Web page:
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Spring Games for Youth Groups

By: Sarah Knowles BA, MA - Updated: 29 Aug 2012 | comments*Discuss
 
Spring Games Youth Group Kids Weather

Traditionally, spring is a time of rebirth and new beginnings. For children, however, spring is simply a time of warm, sunny weather and plenty of outside activities to keep them entertained.

When the weather’s nice, youth group leaders should have no difficulty thinking of fun, seasonal games to keep the kids happy. But if you want to try something a little bit different, these games and activities are sure to fit the bill.

Traditional Games

All too often we forget the traditional games of our youth, which were popular for a reason. Why not write down a list of games on separate scraps of paper, then have the children pick them out one by one from a hat – and play them together as a group? Games can include:

  • Tag. Great way to get rid of pent-up energy, before embarking on a quiet activity.
  • Musical statues. All you need is some music for this one.
  • Musical chairs. Easy to plan if you have enough chairs available - difficult without them!
  • Water balloon toss. Just make sure the children have a change of clothes, or swimming costumes.
  • Capture the flag. Make the rules more complicated for older children.

Themed Picnic

Every child loves a picnic, but themed ones are even better. Here are a few guaranteed to keep the members of your youth group busy:

  • Teddy bears’ picnic. Great for younger children. Have them bring their favourite cuddly toy on a picnic that will involve some themed food, such as teddy bread crisps and honey biscuits. Can be a full lunch or just a snack.
  • Board games. Children are asked to bring in their favourite board games, then take them with you on a picnic. Encourage children to try games they’ve never played before. Hint: Check the weather forecast beforehand so the games won’t get soggy!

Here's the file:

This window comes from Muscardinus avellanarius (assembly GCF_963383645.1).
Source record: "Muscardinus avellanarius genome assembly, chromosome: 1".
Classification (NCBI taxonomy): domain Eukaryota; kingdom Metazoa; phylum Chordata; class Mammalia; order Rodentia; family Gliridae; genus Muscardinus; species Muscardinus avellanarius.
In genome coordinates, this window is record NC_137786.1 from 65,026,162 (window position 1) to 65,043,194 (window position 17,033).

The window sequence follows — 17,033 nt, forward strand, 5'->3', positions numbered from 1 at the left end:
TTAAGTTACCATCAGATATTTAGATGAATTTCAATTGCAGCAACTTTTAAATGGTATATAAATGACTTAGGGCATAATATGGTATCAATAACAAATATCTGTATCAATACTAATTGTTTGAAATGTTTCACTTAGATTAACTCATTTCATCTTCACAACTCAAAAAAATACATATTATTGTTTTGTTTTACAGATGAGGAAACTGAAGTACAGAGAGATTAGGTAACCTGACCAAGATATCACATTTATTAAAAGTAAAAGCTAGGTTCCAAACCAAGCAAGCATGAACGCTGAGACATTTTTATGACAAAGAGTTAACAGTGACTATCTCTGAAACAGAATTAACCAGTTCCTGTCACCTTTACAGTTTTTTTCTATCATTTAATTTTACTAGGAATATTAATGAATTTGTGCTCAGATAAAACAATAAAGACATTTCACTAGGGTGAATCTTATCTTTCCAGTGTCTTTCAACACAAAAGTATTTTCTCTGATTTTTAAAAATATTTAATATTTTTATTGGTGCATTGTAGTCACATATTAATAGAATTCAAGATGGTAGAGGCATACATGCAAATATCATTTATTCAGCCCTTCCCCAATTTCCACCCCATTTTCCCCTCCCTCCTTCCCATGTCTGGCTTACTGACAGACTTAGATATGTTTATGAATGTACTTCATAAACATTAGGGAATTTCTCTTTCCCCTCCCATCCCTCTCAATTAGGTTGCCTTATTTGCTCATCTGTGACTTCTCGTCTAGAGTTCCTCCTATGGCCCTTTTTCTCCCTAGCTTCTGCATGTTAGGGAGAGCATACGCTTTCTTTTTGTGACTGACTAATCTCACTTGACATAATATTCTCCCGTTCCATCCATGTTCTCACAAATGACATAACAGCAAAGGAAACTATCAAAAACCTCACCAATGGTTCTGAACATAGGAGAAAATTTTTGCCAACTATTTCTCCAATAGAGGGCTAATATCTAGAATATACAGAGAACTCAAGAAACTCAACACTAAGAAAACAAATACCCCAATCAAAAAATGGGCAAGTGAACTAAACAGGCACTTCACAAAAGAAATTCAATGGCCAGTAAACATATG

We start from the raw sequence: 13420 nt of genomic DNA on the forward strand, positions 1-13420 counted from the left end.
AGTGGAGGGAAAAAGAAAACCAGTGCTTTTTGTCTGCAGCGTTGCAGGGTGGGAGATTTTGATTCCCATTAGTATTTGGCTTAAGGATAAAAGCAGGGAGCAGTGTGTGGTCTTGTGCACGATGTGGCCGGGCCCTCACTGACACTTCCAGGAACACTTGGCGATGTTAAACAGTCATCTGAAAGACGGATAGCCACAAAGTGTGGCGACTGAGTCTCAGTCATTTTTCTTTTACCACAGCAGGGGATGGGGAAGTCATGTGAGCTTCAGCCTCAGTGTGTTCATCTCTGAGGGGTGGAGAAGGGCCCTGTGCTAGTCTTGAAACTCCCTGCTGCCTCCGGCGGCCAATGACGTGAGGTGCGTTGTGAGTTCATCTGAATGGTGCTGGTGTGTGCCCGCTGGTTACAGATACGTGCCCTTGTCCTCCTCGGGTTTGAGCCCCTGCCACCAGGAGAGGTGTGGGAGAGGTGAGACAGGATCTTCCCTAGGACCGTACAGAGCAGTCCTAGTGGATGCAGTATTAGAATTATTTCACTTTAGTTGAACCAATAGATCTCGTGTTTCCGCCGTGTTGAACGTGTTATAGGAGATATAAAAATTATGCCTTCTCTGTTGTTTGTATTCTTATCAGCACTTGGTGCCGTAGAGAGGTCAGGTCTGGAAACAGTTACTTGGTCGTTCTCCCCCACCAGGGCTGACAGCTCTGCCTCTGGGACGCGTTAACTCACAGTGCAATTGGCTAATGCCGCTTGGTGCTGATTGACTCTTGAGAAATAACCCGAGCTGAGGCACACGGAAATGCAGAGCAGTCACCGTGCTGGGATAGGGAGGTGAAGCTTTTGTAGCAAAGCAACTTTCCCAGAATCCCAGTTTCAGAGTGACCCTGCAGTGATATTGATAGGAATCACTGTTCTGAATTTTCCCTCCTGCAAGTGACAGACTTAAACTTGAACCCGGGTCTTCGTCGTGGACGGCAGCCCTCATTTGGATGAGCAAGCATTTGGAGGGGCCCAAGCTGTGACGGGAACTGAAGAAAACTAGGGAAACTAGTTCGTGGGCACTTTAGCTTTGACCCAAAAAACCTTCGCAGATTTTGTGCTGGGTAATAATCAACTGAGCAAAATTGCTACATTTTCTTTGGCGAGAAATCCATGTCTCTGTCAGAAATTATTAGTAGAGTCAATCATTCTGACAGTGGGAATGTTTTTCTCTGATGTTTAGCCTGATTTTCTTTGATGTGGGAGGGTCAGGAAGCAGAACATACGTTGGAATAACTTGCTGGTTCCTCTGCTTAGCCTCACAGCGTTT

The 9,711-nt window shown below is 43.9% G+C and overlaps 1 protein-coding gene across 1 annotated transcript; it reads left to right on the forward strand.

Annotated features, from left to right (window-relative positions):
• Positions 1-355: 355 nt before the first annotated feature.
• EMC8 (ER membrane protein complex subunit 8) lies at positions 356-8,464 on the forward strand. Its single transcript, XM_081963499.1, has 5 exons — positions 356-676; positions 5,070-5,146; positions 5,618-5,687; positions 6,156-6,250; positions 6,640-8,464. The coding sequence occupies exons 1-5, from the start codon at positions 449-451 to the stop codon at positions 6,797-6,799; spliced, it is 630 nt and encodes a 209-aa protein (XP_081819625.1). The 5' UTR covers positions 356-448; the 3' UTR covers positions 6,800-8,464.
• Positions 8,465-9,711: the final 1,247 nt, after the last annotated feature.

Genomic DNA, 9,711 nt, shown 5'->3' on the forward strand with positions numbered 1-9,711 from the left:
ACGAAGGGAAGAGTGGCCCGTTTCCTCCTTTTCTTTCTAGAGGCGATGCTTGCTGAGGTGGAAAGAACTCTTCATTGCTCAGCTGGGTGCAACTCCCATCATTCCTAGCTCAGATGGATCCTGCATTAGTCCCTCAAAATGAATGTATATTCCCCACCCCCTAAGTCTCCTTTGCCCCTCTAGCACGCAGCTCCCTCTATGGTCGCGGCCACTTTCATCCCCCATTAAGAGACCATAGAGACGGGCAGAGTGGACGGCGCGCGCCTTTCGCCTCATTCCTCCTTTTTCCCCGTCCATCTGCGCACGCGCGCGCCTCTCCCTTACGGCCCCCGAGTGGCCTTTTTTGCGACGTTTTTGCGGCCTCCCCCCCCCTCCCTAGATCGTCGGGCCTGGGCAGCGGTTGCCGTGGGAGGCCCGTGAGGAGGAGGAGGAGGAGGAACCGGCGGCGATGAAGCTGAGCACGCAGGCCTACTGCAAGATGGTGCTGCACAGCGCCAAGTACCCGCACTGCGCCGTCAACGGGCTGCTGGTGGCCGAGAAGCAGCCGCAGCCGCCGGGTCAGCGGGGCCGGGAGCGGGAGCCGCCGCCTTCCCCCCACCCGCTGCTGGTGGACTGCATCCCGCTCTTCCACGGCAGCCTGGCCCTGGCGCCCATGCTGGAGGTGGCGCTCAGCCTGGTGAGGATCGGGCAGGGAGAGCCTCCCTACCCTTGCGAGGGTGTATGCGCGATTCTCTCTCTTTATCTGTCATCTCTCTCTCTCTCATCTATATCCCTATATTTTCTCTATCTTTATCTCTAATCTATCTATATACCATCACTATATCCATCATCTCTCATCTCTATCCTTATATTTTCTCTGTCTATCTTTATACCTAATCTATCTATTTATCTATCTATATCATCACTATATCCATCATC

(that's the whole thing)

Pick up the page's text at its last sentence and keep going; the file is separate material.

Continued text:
• Go international. Ask each child to bring a dish from their own home country or that of their parents, be it England, Bangladesh or the USA. Supply plates, cutlery and cups, and start sharing. Every child will be expected to make a short talk about the food they have brought.
  • Hawaiian luau. Great for older kids. Ask each child to bring in a sandwich and something “tropical”, whether it’s a mango, a carton of pineapple juice etc. Hold a Hawaiian picnic, with limbo games (all you need is a broomstick) and a Hula dancing competition. Ask them to bring along beach towels for authenticity.

Choosing Time

Children love having a bit of free time to do what they want, but often they need a bit of encouragement. Choosing Time combines the best of both worlds.

Place fun outdoor toys in the youth group garden or nearby park: hoola hoops, skipping ropes, coloured pavement chalk, Frisbees, jacks, bouncy balls etc. Then give the kids an hour and let them roam from activity to activity. You’ll be surprised which toys they gravitate towards!

Daffodil Crafts

Daffodils are a symbol of spring, so why not encourage children to make daffodil arts and crafts? These crafts are fun and good for both older and younger children alike. Perfect for when those April showers make an appearance…

  • Daffodil magnets. Take orange clay or plasticine and make six daffodil petals, which you shape together. Next, make a flower centre from orange clay. Put in middle of daffodil and let dry, then attach a magnet to the back with a hot glue gun. If you make a few daffodil magnets – four or five – you can put them into a small gift box to make a great Mother’s Day present.
  • Daffodil paintings. Using yellow (washable) poster paint, have each child dip in the palm of their hand, then place on paper four times, with the handprints overlapping. These are the daffodil petals. Net, dip the hand in orange paint and press on the paper with spread fingers, overlapping the petals, to make the daffodil centre. When dry, outline the petals with black pen, and draw or paint on a green stalk. Great project for younger kids.
  • Bunch of daffodils. Paint a small egg carton with orange poster paint and leave to dry, then cut out the six egg compartments. Cut out six corresponding flower shapes from a piece of yellow card, then glue to centre of shapes. This will make the trumpet part of the daffodil. Tape a green straw or long green piece of cardboard to the back of each flower, then put inside a “vase”, which is a tube of rolled-up green card. Alternatively, make one large daffodil and glue to card to make a lovely spring greeting or Easter card.
Spring is a wonderful time for children to enjoy the outdoors as much as possible. When it’s a bit rainy, however, there are also many wonderful spring-themed crafts which can keep children busy inside. Make the most of this season, either inside or out in the fresh, spring air.

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